NEW YORK, May 9, 2013 The Howard Hughes Medical Institute (HHMI) has announced the appointment of Evgeny Nudler, PhD, to the 2013 class of HHMI Investigators.The appointment ranks as one of the highest honors that can be bestowed on a biomedical research scientist. Dr. Nudler, the Julie Wilson Anderson Professor of Biochemistry in the Department of Biochemistry and Molecular Pharmacology at NYU Langone Medical Center, was selected among more than 1,200 applicants for his work on numerous biochemical frontiers, including the role of bacterial gases in antibiotic resistance and the interplay between RNA transcription and the cellular response to stress.
"The depth and breadth of Evgeny Nudler's research is absolutely remarkable," said Dafna Bar-Sagi, PhD, senior vice president and vice dean for science and chief scientific officer at NYU School of Medicine. "The five highly unique projects underway in his lab hold promise for a broad range of diseases, from cancer and heart disease to bacterial infections and Alzheimer's. His versatility and range are invaluable, and his selection as an HMMI Investigator is richly deserved."
Most recently, Dr. Nudler and his colleagues have discovered how the roundworm exploits bacteria within its gut to harness the life-extending benefits of nitric oxide, a gas implicated in a wide range of physiological functions from blood pressure to immune response in mammals. This finding could help unravel the mysteries of human longevity, as our cells may employ a similar biochemical mechanism.
Bacteria cells also exploit nitric oxide for their own purposes, Dr. Nudler has found. In a discovery that sheds light on antibacterial resistance, his team has revealed how the dangerous bacterial species Staphylococcus aureus and Bacillus anthracis manufacture nitric oxide and hydrogen sulfide to guard against oxidative stress and evade many different classes of antibiotics.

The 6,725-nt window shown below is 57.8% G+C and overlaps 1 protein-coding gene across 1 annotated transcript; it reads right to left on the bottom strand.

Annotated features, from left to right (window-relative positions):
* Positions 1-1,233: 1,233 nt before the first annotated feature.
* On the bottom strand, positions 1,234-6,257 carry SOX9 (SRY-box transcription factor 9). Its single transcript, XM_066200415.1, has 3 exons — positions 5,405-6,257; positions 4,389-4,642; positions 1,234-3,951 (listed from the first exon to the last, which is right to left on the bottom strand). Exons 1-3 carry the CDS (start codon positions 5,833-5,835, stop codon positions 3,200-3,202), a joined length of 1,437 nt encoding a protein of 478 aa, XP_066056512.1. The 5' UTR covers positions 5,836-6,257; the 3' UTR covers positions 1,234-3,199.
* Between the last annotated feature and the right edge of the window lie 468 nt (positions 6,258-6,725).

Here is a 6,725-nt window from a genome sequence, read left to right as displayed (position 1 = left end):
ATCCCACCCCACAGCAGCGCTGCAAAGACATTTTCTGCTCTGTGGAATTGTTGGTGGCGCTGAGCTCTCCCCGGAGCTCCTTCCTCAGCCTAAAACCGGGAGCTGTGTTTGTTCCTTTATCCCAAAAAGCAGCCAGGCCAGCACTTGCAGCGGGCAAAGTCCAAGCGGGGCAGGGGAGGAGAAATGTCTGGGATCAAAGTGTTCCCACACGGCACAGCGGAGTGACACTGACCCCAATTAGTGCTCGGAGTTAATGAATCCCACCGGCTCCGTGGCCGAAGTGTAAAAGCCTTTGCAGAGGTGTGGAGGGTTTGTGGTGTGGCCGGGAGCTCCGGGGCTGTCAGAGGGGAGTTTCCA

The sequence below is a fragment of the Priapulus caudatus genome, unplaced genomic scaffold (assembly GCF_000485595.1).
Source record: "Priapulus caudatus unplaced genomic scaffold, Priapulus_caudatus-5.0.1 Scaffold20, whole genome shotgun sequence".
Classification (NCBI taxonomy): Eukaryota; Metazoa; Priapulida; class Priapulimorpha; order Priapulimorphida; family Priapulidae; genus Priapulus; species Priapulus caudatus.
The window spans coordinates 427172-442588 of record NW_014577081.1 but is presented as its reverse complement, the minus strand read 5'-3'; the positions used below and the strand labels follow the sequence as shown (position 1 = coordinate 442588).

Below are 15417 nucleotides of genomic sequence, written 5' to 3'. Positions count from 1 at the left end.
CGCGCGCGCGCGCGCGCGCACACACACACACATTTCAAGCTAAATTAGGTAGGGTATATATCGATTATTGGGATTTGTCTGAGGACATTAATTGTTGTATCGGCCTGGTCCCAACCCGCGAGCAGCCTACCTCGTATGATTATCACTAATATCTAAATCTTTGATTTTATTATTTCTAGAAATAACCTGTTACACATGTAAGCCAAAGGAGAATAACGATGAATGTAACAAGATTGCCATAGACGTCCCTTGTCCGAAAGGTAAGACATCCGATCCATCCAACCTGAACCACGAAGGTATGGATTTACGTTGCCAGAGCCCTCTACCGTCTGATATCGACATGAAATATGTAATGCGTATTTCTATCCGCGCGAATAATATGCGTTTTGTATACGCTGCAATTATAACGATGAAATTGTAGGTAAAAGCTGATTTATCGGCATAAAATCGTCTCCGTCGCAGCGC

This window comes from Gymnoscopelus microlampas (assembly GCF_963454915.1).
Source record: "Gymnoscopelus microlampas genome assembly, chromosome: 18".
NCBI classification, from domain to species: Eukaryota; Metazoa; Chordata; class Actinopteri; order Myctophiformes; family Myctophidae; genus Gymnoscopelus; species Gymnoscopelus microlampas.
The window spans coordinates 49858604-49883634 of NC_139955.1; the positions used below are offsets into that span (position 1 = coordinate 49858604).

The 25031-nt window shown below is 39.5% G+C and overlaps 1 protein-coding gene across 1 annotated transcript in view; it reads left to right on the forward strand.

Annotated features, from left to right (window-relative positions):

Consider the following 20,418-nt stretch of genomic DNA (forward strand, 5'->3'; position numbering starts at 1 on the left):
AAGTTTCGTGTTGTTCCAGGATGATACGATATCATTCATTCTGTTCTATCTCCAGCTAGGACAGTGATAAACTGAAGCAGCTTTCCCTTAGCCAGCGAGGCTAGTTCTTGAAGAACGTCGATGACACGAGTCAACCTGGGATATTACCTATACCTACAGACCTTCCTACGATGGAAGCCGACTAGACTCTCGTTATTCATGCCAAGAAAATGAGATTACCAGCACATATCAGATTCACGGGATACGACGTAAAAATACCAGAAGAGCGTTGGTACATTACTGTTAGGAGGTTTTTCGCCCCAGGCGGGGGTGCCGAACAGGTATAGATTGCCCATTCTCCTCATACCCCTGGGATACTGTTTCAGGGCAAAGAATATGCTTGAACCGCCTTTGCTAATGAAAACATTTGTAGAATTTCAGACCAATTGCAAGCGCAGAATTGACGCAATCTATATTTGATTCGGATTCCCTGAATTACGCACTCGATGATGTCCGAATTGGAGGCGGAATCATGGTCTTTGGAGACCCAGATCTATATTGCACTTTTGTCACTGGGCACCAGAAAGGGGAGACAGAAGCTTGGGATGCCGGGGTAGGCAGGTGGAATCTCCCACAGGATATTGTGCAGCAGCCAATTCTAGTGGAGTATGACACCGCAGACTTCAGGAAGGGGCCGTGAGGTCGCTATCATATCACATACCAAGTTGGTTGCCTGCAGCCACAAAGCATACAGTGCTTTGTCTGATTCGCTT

Among Dr. Nudler's other scientific contributions, his team was the first to discover bits of RNA present in all life forms that function as molecular circuits to control gene expression. These so-called "riboswitches" are now promising new targets for synthetic molecular switches and antimicrobial therapies. His lab has also developed a suite of biochemical tools to examine how RNA polymerase transcribes RNA from DNA. RNA polymerase is key enzyme of gene regulation and Nudler's work has explained how it moves along DNA, responds to regulatory signals and factors, and terminates transcription. Finally, Dr. Nudler's lab has identified the key biochemical components that allow cells to cope with high temperature and other types of stress that jeopardize the integrity of proteins. A better understanding of these components could lead to therapies that help repair damaged proteins related to cancer and neurodegenerative diseases such as Alzheimer's and Amyotrophic lateral sclerosis (ALS).
|Contact: Lisa Greiner|
NYU Langone Medical Center / New York University School of Medicine